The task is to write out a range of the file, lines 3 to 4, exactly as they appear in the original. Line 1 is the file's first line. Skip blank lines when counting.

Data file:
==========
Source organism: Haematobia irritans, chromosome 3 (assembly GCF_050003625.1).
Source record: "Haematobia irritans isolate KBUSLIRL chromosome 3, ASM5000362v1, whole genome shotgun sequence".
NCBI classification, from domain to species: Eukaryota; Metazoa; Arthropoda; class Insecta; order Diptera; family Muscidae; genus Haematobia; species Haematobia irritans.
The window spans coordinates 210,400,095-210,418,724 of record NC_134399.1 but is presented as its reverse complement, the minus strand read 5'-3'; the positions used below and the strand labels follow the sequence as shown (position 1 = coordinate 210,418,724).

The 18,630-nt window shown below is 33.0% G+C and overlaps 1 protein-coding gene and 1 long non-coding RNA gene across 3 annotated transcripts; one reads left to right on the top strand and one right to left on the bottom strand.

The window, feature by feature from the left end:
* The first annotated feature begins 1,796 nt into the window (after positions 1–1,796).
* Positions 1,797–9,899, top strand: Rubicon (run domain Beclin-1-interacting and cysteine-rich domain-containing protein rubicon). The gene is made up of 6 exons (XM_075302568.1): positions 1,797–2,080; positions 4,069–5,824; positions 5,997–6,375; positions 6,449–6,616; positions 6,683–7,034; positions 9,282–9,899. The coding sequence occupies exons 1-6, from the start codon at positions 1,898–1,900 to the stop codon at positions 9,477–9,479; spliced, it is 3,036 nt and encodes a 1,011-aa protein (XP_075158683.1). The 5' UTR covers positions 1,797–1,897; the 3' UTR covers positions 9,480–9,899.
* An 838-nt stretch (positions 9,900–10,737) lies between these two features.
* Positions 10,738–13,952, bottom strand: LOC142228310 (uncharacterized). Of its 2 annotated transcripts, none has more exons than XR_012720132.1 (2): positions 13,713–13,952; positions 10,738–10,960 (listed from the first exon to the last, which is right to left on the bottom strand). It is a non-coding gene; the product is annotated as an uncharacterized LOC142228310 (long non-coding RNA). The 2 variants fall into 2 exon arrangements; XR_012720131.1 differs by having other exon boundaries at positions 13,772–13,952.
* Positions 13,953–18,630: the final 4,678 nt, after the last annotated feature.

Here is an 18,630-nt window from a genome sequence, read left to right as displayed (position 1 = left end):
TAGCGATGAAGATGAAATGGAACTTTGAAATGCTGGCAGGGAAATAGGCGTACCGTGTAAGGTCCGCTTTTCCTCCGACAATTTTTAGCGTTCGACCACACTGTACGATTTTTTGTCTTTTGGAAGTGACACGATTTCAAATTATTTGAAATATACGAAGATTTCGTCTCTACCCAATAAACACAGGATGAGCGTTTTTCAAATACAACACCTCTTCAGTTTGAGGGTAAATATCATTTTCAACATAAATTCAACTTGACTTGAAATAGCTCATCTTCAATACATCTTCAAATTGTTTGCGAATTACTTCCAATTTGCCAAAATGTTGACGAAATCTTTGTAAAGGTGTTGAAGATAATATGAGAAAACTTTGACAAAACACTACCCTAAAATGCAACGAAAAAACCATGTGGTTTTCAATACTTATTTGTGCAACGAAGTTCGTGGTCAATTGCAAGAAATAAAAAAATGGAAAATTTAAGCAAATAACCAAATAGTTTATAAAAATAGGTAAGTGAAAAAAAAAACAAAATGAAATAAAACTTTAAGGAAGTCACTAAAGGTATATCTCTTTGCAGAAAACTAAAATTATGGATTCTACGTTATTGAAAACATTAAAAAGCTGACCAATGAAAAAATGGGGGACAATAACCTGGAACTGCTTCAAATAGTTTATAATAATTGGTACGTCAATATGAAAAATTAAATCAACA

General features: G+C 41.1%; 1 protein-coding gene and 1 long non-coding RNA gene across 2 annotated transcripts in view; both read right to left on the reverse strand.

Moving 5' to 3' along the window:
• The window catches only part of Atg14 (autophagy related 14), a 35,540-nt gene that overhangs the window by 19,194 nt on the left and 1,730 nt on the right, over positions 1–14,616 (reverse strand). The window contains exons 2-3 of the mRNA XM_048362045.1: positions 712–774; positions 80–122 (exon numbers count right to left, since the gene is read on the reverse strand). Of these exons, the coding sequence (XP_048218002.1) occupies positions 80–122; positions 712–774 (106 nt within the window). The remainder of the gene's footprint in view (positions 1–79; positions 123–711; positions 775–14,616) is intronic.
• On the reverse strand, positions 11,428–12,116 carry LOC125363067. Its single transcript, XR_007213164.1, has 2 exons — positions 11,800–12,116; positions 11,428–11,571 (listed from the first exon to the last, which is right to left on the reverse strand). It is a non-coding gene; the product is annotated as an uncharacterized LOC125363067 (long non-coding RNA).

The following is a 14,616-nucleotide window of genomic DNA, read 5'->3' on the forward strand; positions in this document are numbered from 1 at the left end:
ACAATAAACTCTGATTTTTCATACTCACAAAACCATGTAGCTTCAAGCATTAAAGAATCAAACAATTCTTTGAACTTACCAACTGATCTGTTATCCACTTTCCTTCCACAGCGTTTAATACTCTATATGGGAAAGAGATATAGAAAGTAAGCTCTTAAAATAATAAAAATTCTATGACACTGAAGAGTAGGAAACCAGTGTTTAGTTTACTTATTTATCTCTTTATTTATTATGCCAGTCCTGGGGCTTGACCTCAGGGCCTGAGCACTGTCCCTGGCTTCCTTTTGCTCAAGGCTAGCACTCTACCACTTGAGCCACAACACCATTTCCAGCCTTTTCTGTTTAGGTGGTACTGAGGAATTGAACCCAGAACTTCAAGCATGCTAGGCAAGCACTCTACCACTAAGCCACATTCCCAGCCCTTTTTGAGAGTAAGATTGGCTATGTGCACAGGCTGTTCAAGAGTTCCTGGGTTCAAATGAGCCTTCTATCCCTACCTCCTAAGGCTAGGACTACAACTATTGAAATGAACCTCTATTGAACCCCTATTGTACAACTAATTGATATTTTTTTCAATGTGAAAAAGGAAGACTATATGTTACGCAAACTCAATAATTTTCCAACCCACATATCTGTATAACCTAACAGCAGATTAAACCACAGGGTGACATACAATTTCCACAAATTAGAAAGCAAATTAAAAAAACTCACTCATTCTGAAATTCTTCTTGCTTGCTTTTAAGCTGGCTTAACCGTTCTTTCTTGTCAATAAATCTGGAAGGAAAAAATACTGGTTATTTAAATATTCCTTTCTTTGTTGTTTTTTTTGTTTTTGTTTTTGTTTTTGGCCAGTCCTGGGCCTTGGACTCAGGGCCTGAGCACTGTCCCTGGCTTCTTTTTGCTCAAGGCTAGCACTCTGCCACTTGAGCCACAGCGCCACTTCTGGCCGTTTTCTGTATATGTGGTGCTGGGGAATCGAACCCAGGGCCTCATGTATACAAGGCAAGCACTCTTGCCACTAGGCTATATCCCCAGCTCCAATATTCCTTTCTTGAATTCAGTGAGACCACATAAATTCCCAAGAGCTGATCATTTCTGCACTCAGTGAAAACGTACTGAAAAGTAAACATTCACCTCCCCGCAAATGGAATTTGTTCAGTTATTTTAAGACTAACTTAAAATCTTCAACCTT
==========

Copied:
NCBI classification, from domain to species: Eukaryota; Metazoa; Arthropoda; class Insecta; order Diptera; family Muscidae; genus Haematobia; species Haematobia irritans.
The window spans coordinates 210,400,095-210,418,724 of record NC_134399.1 but is presented as its reverse complement, the minus strand read 5'-3'; the positions used below and the strand labels follow the sequence as shown (position 1 = coordinate 210,418,724).